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FOREX-Euro edges higher on German data, but gains seen short-lived
May 7, 2013 / 4:07 PM / 5 years ago

FOREX-Euro edges higher on German data, but gains seen short-lived

* German industrial orders data pushes euro higher
    * Gains seen temporary as ECB ready to lower rates
    * Australian dollar drops after RBA cuts cash rate
    * Yen gains vs dollar and euro

    By Gertrude Chavez-Dreyfuss
    NEW YORK, May 7 (Reuters) - The euro firmed against most
currencies on Tuesday after German industrial orders data were
stronger than expected, but expectations the European Central
Bank might ease monetary policy further could limit its gains.
    The Reserve Bank of Australia, meanwhile, surprised the
market earlier in the global session by cutting interest rates
to a record low, undermining the Australian dollar, which fell
to its weakest level in two months versus the U.S. currency. 
    The euro hit a session high of $1.3131 after the
German economic data and by midday was up 0.1 percent at
$1.3085. Industrial orders for March rose 2.2 percent from
February, beating a forecast of a 0.5 percent drop and providing
some relief to the single currency.    
    The euro also rose against the Swiss franc and
    "The data offered a hopeful sign for recovery, which lent
mild support to the euro," said Joe Manimbo, senior market
analyst at Western Union Business Solutions in Washington.
     "Still, the general outlook for the region is decidedly
less auspicious, particularly after ECB President (Mario) Draghi
on Monday again stated that bank officials were on data watch
and persistent weakness in the core would offer scope for
another rate cut." 
    But Camilla Sutton, chief currency strategist at Scotiabank
in Toronto, believes the euro is better supported than the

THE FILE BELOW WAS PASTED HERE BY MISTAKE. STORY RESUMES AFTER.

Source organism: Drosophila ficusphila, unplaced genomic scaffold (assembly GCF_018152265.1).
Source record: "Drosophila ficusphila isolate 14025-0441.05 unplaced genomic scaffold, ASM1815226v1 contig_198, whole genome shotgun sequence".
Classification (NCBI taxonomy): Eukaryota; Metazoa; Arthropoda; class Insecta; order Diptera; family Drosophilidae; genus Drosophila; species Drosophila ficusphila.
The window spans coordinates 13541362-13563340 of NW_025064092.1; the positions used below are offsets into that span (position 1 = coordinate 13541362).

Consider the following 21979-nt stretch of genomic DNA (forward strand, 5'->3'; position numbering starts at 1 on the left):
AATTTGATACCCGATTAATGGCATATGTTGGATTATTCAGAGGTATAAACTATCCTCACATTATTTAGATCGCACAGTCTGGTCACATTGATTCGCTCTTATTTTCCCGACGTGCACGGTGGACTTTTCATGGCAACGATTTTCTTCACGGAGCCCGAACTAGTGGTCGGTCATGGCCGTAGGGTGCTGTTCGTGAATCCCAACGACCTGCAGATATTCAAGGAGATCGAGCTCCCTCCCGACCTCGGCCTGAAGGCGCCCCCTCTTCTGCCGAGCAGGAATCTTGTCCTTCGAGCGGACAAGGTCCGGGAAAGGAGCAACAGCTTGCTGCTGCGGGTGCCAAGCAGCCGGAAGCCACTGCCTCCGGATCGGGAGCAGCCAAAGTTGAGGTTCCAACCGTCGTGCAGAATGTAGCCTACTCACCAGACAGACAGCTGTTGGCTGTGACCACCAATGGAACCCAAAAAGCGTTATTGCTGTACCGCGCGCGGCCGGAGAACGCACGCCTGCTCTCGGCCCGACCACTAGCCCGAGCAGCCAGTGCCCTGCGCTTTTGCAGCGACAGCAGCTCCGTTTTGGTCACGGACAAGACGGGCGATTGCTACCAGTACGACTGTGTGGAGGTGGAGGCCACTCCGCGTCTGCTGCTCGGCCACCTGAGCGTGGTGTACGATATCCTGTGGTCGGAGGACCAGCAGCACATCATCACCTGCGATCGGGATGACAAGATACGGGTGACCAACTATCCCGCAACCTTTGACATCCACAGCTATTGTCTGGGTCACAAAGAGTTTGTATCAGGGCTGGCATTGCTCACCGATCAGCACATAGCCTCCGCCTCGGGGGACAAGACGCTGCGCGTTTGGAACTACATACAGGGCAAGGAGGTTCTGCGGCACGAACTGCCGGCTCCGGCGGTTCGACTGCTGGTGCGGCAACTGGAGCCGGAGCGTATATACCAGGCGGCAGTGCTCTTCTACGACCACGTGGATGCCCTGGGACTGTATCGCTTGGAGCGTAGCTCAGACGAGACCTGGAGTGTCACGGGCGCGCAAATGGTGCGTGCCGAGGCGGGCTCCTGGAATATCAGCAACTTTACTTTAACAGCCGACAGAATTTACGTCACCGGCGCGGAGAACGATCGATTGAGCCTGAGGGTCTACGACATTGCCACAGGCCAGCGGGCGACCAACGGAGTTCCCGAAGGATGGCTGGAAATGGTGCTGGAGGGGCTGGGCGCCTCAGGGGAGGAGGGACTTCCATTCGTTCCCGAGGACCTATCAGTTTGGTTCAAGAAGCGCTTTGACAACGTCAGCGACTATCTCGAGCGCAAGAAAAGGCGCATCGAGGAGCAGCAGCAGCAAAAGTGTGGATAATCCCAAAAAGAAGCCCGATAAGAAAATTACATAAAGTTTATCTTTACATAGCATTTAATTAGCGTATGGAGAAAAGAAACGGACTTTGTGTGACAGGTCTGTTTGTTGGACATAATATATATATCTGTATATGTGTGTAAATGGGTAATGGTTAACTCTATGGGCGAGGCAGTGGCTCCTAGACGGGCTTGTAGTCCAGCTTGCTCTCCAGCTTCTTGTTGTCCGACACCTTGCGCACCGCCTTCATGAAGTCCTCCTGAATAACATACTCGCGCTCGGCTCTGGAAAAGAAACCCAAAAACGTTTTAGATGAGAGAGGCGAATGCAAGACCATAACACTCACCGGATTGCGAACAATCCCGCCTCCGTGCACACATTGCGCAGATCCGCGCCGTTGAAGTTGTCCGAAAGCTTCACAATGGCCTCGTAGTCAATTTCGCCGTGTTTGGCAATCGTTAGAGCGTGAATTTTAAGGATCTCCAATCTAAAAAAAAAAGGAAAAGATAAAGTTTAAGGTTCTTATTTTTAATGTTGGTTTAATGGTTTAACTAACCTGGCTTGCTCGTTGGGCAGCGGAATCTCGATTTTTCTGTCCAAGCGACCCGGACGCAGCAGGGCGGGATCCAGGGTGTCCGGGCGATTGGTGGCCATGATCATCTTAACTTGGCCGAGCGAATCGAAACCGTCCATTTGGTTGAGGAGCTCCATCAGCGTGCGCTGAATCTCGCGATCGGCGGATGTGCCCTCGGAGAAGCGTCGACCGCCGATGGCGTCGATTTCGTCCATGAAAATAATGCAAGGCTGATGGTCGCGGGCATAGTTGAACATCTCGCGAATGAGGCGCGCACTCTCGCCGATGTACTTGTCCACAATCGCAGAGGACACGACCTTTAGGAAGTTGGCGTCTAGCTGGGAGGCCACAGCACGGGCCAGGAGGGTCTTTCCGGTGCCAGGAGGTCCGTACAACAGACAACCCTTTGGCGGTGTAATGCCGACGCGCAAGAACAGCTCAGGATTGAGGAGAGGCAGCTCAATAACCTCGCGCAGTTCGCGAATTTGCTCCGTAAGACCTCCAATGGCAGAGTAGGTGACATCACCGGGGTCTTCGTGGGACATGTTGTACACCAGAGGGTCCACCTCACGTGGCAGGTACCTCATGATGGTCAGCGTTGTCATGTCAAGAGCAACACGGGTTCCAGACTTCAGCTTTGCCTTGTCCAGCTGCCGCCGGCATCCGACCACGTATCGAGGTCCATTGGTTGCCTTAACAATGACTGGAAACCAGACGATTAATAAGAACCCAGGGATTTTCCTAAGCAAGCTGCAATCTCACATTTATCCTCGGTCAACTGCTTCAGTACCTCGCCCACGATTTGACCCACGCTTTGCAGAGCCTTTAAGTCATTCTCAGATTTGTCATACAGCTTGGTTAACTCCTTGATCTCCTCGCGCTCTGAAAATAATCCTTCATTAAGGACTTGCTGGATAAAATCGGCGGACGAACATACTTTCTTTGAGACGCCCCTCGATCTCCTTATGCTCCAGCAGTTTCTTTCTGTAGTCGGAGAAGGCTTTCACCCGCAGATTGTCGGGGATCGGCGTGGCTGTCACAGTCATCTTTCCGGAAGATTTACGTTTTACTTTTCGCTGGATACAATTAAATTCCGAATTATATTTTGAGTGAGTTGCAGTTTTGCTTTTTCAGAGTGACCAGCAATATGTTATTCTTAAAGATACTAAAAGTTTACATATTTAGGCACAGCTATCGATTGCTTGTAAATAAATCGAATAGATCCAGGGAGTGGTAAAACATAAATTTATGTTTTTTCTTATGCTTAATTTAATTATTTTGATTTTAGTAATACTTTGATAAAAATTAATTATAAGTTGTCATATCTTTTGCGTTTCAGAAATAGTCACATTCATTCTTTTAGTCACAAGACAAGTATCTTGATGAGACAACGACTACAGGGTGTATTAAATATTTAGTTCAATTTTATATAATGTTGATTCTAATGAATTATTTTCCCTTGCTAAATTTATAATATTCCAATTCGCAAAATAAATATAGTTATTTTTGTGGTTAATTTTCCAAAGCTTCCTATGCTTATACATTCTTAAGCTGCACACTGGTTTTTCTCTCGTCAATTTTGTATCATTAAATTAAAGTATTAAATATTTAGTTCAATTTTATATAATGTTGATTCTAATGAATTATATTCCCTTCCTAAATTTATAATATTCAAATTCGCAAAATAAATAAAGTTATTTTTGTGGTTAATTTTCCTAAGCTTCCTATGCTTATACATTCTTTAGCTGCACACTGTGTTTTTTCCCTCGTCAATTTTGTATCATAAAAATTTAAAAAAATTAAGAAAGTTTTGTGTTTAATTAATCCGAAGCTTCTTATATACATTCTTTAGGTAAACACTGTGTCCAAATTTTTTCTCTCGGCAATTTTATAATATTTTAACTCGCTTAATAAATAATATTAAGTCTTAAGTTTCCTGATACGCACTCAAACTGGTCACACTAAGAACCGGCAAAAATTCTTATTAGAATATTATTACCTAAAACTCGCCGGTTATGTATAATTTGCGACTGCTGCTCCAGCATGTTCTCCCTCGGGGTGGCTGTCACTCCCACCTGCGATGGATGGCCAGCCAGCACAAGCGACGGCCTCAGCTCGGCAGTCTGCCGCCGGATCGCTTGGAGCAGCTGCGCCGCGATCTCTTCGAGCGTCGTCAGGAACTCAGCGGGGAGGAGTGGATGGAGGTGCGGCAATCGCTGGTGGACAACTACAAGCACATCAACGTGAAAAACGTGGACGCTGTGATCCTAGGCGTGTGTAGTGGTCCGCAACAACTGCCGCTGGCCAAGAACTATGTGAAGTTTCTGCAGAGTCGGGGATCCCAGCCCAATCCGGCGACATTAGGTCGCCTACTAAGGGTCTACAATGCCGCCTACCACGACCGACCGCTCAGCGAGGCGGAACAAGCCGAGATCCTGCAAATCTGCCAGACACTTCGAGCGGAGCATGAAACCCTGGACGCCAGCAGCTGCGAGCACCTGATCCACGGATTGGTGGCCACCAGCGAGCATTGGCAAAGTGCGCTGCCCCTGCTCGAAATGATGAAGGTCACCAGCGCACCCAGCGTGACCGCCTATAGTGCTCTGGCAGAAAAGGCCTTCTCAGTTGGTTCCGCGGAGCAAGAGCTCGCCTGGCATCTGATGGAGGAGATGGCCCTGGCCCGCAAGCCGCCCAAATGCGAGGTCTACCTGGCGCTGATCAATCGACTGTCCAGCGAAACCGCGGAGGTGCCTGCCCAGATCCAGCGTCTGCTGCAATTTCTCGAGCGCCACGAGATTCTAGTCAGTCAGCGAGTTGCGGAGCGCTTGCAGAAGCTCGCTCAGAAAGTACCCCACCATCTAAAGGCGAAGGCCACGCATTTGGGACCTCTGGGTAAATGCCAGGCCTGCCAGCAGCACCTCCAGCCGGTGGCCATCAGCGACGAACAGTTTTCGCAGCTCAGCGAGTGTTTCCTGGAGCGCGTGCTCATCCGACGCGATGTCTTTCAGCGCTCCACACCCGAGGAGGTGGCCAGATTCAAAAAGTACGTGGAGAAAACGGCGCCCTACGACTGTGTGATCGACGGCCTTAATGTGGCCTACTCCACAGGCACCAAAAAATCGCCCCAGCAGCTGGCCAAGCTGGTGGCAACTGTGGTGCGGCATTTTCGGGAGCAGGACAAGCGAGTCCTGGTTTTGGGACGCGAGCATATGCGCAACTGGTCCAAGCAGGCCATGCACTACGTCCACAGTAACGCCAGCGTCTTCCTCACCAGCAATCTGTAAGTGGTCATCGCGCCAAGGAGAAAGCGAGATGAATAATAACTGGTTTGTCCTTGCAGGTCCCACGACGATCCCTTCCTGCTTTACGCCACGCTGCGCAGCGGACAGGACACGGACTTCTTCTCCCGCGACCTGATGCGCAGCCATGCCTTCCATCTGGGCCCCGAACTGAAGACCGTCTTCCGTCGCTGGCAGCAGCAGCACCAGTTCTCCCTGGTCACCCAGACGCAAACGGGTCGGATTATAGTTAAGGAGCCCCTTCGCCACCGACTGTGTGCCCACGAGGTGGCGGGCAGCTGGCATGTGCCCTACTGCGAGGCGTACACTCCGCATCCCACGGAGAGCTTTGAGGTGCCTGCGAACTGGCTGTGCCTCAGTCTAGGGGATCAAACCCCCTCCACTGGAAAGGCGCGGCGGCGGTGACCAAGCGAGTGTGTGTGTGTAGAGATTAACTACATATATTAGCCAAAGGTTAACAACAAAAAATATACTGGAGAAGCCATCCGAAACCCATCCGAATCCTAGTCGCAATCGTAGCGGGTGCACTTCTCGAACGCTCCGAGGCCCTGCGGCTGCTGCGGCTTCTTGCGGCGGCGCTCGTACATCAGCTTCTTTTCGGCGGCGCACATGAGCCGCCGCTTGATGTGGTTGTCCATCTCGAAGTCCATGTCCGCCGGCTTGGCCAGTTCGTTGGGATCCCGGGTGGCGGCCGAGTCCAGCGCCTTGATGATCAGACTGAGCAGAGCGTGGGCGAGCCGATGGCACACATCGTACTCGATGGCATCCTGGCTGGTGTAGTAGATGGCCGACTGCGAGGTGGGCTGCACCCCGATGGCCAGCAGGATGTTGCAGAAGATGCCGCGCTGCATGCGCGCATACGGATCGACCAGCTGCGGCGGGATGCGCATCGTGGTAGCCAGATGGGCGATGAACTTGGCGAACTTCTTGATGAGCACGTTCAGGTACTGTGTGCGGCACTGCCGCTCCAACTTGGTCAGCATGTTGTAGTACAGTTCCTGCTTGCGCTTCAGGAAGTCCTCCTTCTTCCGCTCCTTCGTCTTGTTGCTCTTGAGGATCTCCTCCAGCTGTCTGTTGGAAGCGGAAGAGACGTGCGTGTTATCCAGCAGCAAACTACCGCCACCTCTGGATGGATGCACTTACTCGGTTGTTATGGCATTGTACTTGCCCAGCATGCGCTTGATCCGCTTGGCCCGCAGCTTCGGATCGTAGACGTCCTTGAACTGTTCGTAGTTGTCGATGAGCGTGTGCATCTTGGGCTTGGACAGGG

dollar in the near term because the ECB is not engaged in the
type of aggressive monetary stimulus the Federal Reserve has
    "The truth is relative monetary policy still favors the ECB
in terms of currency strength," Sutton said. "As long as the ECB
is not engaged in any balance sheet expansion, that's
currency-positive and even if there's a risk of lower rates, the
interest rate differential between the euro and the dollar is so
close, it's not even material."
    She thinks the euro could hold that $1.30 level over the
next few weeks. 
    In the options market, one-month implied volatilities
 were near their lowest since January, indicating the
euro was likely to stay in a range against the dollar. The euro
has been trading between $1.2740 and $1.3243 since March.
    Support for the euro is seen around $1.3024, the 76.4
percent retracement of its April 24-May 1 rally, and the 55-day
moving average at $1.3021. Traders also cited bids from Asian
sovereign accounts at sub-$1.3050 levels.
    The yen, on the other hand, rose against the dollar and
euro, as some of the riskier assets such as commodities and
equities came off their highs. Analysts said there were concerns
about political tensions surrounding Iran and Syria, prompting
investors to seek the yen's safety.
    The yen is viewed as a safe haven because it is a
highly-liquid currency. In times of crises, Japanese investors
tend to bring home their savings supposedly invested in overseas
    "Markets in general are getting jittery about the high
levels in stocks such that any speculation or headlines about
Iran or Syria tends to get more attention than normal," said
Greg Moore, currency strategist, at TD Securities in Toronto.
    The dollar fell 0.3 percent against the Japanese currency
 at 99.07 yen, while the euro was down 0.3 percent at
129.66 yen.  
    The Australian dollar hit a two-month trough of US$1.0152
after the central bank cut rates to a record low of 2.75
percent. The market had been divided on the chances of a cut,
but prospects of further loosening could weigh on the currency. 
    The growth-linked Aussie dollar was last at
US$1.0164, down 0.8 percent on the day. 
    RBA Governor Glenn Stevens made particular mention of the
exchange rate, stating the Aussie dollar "has been little
changed at a historically high level over the past 18 months,
which is unusual given the decline in export prices and interest
rates during that time."
    Boris Schlossberg, managing director of FX Strategy at BK
Asset Management in New York said Stevens' remarks were a "clear
signal by the central bank that it would like to see the
(AUD/USD) pair trade lower - at least below parity - in order to
rebalance the economy and stimulate the export sector."

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